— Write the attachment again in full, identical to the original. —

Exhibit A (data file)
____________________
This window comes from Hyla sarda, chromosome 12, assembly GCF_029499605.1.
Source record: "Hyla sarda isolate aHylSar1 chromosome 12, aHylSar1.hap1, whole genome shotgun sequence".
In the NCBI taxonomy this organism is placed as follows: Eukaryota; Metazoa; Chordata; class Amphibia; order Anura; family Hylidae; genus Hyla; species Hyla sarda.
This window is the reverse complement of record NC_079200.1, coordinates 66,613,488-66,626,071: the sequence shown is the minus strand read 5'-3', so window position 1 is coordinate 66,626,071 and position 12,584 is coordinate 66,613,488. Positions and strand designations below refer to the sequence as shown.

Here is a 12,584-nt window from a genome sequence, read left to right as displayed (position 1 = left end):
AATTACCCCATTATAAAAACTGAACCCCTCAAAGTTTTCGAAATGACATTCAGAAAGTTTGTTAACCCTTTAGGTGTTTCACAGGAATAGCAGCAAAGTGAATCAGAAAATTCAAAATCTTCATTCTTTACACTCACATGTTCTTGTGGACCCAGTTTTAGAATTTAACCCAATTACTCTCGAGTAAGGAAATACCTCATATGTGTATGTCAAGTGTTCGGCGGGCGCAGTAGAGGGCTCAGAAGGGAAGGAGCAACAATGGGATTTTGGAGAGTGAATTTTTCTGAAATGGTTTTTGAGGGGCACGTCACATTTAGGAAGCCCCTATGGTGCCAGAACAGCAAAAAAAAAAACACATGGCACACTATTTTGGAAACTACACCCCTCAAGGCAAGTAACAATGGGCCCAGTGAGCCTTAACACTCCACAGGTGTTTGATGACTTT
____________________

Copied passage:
This window comes from Hyla sarda, chromosome 12, assembly GCF_029499605.1.
Source record: "Hyla sarda isolate aHylSar1 chromosome 12, aHylSar1.hap1, whole genome shotgun sequence".
In the NCBI taxonomy this organism is placed as follows: Eukaryota; Metazoa; Chordata; class Amphibia; order Anura; family Hylidae; genus Hyla; species Hyla sarda.
This window is the reverse complement of record NC_079200.1, coordinates 66,613,488-66,626,071: the sequence shown is the minus strand read 5'-3', so window position 1 is coordinate 66,626,071 and position 12,584 is coordinate 66,613,488. Positions and strand designations below refer to the sequence as shown.

Here is a 12,584-nt window from a genome sequence, read left to right as displayed (position 1 = left end):
AATTACCCCATTATAAAAACTGAACCCCTCAAAGTTTTCGAAATGACATTCAGAAAGTTTGTTAACCCTTTAGGTGTTTCACAGGAATAGCAGCAAAGTGAATCAGAAAATTCAAAATCTTCATTCTTTACACTCACATGTTCTTGTGGACCCAGTTTTAGAATTTAACCCAATTACTCTCGAGTAAGGAAATACCTCATATGTGTATGTCAAGTGTTCGGCGGGCGCAGTAGAGGGCTCAGAAGGGAAGGAGCAACAATGGGATTTTGGAGAGTGAATTTTTCTGAAATGGTTTTTGAGGGGCACGTCACATTTAGGAAGCCCCTATGGTGCCAGAACAGCAAAAAAAAAAACACATGGCACACTATTTTGGAAACTACACCCCTCAAGGCAAGTAACAATGGGCCCAGTGAGCCTTAACACTCCACAGGTGTTTGATGACTTT